This week’s mystery movie has a large cast; some of the people are fairly obscure and the film has never been commercially released on DVD. To compensate, I’ll post three mystery guests for Monday. The first is our mystery switchboard operator.
Update: This is Gilda Oliva.
Monday’s second guest is this mystery chap.
Update: This is William “Bill” Welsh, a veteran newsman at KTTV-TV in Los Angeles. With Stan Chambers, Welsh covered the Kathy Fiscus incident for KTLA-TV.
Here’s our third mystery guest for Monday. Her companion has been cropped out due to insufficient mysteriousness – and because of the annoyance of Google Image Search. It’s become increasingly difficult to find mystery photos that don’t appear in reverse images searches. Rest assured, the Monday folks have been run through various search engines to ensure maximum mysteriousness.
Update: For Friday, here’s the mysterious bus driver’s less-mysterious companion.
Update: This is Elizabeth Flournoy (one of them, anyway) and Thelma Ritter.
For Tuesday, we have a mystery woman. She does not approve of such goings-on. Also Back of the Head Woman, who will appear Friday.
Update: This is Florence Wix.
We also have this mystery gent. The leading man has been cropped out due to insufficient mysteriousness and will appear Friday.
Update: For Friday, I’ve uncropped the photo to show our mysterious leading man.
Update: This is Baker Sichol and John Lund.
Brain Trust roll call: Patrick (Monday’s mystery gent) and Suzanne Stone (mystery movie and all mystery guests).
For “Hm Wednesday,” we have this mystery gent.
Update: This is James Lorimer.
We also have this mysterious backgammon player.
Update: This is Cora Witherspoon.
And finally, we have these two mystery women, plus Back of the Head Leading Lady, who will appear Friday.
Update: This is Ellen Corby (Grandma Walton), left, Billie Bird, and Gene Tierney as Back of the Head Leading Lady.
Brain Trust roll call: Alexa Foreman (mystery movie).
For “Aha Thursday,” we have two mysterious guests at a mystery lunch counter.
Update: This is William Fawcett and Carol Coombs.
Also for Thursday, we have this mystery woman with Back of the Head Leading Man, who will appear Friday.
Update: This is John Lund, showing no interest in secretary Jan Sterling.
Brain Trust roll call: Sylvia E. (mystery movie, mystery director, Monday’s mystery phone operator, Wednesday’s mystery women and Back of the Head Leading Lady), Mary Mallory (mystery movie, Monday’s and Wednesday’s mystery guests and Back of the Head Leading Lady), Tucson Barbara (mystery movie, Monday’s mystery women, Wednesday’s mystery woman No. 2 and Back of the Head Leading Lady), Funky PhD (Wednesday’s mystery woman No. 2), Howard Mandelbaum (mystery movie, Monday’s mystery guests, Tuesday’s Back of the Head Leading Lady and mystery gent, and all of Wednesday’s mystery guests), David Inman (mystery movie and Wednesday’s mystery women Nos. 2 and 3 and Back of the Head Leading Lady), Mike Hawks (Wednesday’s mystery woman No. 2), Gary (mystery movie, Wednesday’s mystery woman No. 2 and Back of the Head Leading Lady), Benito (Wednesday’s mystery woman No. 2) and Roget-L.A. (mystery movie and Wednesday’s mystery women Nos. 2 and 3 and Back of the Head Leading Lady),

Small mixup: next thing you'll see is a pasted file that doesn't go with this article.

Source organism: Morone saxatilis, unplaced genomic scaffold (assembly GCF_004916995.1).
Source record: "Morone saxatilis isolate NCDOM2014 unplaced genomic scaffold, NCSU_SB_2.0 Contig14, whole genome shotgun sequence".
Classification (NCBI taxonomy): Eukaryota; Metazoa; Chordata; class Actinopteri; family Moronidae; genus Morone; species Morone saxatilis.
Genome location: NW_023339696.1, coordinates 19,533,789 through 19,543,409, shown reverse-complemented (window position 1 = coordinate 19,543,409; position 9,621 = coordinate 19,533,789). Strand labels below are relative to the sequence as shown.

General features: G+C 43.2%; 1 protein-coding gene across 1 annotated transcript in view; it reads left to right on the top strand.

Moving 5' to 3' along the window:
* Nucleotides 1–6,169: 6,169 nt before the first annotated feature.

Note to Tucson Barbara: I made exactly the same mistake in previewing the mystery movie and pulled the wrong DVD in error. Imagine my surprise!
For Friday, we have this mystery gent.
Update: This is Larry Keating.
And our mysterious leading lady and leading man…
Update: This is Gene Tierney and John Lund.
Update: This is Thelma Ritter.
Brain Trust roll call: Tucson Barbara (Thursday’s mystery guests), Mary Mallory (Thursday’s mystery woman No. 2 and mystery leading man), Howard Mandelbaum (Thursday’s mystery guests), Mike Hawks (mystery movie, Thursday’s mystery lunch counter customer, mystery leading man and mystery woman No. 2), Benito (Thursday’s mystery woman No. 2), Blackwing Jenny (mystery movie, Wednesday’s mystery woman No. 2 and Back of the Head Leading Lady), Sylvia E. (Thursday’s mystery guests) and Beach Gal (mystery movie and all mystery guests).
Note to Sylvia: You raise an interesting question about our mysterious bus driver. I’ll have to dig into it!